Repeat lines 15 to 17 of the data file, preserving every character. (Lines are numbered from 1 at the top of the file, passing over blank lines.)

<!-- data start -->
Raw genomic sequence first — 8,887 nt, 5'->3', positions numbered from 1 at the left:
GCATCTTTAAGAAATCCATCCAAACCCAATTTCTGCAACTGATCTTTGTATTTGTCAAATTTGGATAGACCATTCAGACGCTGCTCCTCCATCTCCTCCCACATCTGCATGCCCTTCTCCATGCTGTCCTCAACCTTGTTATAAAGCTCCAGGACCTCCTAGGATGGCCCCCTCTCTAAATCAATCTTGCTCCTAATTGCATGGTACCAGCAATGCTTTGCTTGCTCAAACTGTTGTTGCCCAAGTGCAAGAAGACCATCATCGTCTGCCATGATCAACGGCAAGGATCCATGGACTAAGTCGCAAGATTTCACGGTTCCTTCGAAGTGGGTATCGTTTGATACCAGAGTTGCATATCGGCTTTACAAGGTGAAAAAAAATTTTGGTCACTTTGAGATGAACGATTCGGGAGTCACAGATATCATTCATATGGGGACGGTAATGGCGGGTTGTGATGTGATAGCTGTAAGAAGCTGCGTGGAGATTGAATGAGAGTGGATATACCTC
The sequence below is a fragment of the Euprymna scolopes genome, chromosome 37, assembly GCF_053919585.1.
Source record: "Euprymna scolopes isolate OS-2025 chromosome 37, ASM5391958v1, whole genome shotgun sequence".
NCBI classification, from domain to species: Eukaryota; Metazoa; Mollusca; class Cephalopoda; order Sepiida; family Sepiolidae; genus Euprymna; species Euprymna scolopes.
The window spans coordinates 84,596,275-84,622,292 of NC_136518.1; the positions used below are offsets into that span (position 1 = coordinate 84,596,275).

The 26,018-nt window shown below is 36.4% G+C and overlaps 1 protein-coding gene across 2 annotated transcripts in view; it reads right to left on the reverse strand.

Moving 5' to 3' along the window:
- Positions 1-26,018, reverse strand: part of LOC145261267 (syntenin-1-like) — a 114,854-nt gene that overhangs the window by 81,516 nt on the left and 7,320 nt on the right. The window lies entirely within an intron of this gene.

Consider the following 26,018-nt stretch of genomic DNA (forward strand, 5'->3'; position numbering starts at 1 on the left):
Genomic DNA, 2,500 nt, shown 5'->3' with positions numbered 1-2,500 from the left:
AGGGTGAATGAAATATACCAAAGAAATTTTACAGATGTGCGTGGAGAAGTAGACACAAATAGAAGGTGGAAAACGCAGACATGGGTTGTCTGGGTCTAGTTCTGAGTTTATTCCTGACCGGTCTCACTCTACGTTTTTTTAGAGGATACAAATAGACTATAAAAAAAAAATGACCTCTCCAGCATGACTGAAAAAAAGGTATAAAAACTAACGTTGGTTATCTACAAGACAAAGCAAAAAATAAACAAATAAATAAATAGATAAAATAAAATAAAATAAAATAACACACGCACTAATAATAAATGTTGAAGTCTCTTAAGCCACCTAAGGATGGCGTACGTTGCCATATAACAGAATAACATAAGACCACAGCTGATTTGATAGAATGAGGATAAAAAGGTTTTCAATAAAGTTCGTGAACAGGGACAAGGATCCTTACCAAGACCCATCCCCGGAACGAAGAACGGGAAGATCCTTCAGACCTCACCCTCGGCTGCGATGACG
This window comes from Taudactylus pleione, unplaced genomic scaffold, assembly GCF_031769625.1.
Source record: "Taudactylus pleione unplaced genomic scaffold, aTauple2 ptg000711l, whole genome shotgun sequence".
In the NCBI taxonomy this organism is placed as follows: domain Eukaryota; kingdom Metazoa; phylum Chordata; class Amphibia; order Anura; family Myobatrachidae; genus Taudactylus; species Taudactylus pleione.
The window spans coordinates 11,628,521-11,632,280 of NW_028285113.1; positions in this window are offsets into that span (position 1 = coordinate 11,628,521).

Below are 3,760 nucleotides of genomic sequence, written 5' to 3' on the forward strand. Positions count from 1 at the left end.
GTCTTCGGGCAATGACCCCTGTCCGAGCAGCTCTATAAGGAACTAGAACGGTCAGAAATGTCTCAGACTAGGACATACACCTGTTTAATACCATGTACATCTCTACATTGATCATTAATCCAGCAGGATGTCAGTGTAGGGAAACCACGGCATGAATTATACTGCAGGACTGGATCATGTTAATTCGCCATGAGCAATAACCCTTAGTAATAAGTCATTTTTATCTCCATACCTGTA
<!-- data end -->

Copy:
In the NCBI taxonomy this organism is placed as follows: domain Eukaryota; kingdom Metazoa; phylum Chordata; class Amphibia; order Anura; family Myobatrachidae; genus Taudactylus; species Taudactylus pleione.
The window spans coordinates 11,628,521-11,632,280 of NW_028285113.1; positions in this window are offsets into that span (position 1 = coordinate 11,628,521).

Below are 3,760 nucleotides of genomic sequence, written 5' to 3' on the forward strand. Positions count from 1 at the left end.